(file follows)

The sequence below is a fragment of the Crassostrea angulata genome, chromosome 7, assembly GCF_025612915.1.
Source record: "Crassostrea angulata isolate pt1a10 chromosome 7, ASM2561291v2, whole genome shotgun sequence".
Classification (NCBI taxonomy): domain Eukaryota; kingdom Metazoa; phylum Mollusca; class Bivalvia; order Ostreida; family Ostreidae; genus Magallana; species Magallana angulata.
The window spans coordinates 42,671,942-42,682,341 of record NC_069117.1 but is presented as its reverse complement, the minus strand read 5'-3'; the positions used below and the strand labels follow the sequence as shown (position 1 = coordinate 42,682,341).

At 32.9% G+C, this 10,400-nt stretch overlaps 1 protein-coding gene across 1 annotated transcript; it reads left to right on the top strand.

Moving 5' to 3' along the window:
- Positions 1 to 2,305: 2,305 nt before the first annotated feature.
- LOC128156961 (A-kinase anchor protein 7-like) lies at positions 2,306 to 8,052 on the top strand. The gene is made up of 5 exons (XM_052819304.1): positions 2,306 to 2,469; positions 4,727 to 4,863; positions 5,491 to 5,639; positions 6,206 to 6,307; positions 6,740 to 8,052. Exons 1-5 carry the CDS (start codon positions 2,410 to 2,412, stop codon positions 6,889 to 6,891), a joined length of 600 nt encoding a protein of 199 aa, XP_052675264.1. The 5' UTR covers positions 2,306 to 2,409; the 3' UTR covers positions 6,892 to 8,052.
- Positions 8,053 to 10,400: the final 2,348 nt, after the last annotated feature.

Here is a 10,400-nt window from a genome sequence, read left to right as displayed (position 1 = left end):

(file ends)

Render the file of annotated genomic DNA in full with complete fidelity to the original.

The sequence below is a fragment of the Crassostrea angulata genome, chromosome 7, assembly GCF_025612915.1.
Source record: "Crassostrea angulata isolate pt1a10 chromosome 7, ASM2561291v2, whole genome shotgun sequence".
Classification (NCBI taxonomy): domain Eukaryota; kingdom Metazoa; phylum Mollusca; class Bivalvia; order Ostreida; family Ostreidae; genus Magallana; species Magallana angulata.
The window spans coordinates 42,671,942-42,682,341 of record NC_069117.1 but is presented as its reverse complement, the minus strand read 5'-3'; the positions used below and the strand labels follow the sequence as shown (position 1 = coordinate 42,682,341).

At 32.9% G+C, this 10,400-nt stretch overlaps 1 protein-coding gene across 1 annotated transcript; it reads left to right on the top strand.

Moving 5' to 3' along the window:
- Positions 1 to 2,305: 2,305 nt before the first annotated feature.
- LOC128156961 (A-kinase anchor protein 7-like) lies at positions 2,306 to 8,052 on the top strand. The gene is made up of 5 exons (XM_052819304.1): positions 2,306 to 2,469; positions 4,727 to 4,863; positions 5,491 to 5,639; positions 6,206 to 6,307; positions 6,740 to 8,052. Exons 1-5 carry the CDS (start codon positions 2,410 to 2,412, stop codon positions 6,889 to 6,891), a joined length of 600 nt encoding a protein of 199 aa, XP_052675264.1. The 5' UTR covers positions 2,306 to 2,409; the 3' UTR covers positions 6,892 to 8,052.
- Positions 8,053 to 10,400: the final 2,348 nt, after the last annotated feature.

Here is a 10,400-nt window from a genome sequence, read left to right as displayed (position 1 = left end):